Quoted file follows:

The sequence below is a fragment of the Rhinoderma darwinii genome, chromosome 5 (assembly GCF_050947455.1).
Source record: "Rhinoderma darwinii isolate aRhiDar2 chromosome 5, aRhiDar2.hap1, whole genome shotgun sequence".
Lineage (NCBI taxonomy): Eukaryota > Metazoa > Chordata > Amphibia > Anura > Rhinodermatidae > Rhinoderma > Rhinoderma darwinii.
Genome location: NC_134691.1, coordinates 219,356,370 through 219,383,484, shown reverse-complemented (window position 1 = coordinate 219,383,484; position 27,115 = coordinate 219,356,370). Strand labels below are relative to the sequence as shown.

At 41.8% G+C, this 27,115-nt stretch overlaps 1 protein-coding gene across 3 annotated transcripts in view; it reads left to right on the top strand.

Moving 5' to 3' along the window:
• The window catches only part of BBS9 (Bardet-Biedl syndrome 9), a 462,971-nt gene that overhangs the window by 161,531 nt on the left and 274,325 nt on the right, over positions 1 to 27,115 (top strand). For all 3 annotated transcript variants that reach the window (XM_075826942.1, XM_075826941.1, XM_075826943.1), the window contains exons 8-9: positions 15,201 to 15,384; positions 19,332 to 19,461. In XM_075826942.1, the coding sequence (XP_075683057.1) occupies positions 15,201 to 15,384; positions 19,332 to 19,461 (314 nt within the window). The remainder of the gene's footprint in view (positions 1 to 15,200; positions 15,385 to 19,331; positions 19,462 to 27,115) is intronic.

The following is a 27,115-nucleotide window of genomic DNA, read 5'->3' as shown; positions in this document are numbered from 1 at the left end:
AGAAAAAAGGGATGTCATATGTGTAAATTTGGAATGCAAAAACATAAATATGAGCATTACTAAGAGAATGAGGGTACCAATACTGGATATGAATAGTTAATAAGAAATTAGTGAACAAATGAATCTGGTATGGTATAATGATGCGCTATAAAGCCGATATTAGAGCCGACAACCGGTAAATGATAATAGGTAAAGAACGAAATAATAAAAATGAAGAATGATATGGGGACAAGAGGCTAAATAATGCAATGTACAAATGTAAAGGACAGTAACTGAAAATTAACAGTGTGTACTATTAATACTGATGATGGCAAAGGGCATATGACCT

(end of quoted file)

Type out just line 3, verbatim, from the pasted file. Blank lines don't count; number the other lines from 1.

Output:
Lineage (NCBI taxonomy): Eukaryota > Metazoa > Chordata > Amphibia > Anura > Rhinodermatidae > Rhinoderma > Rhinoderma darwinii.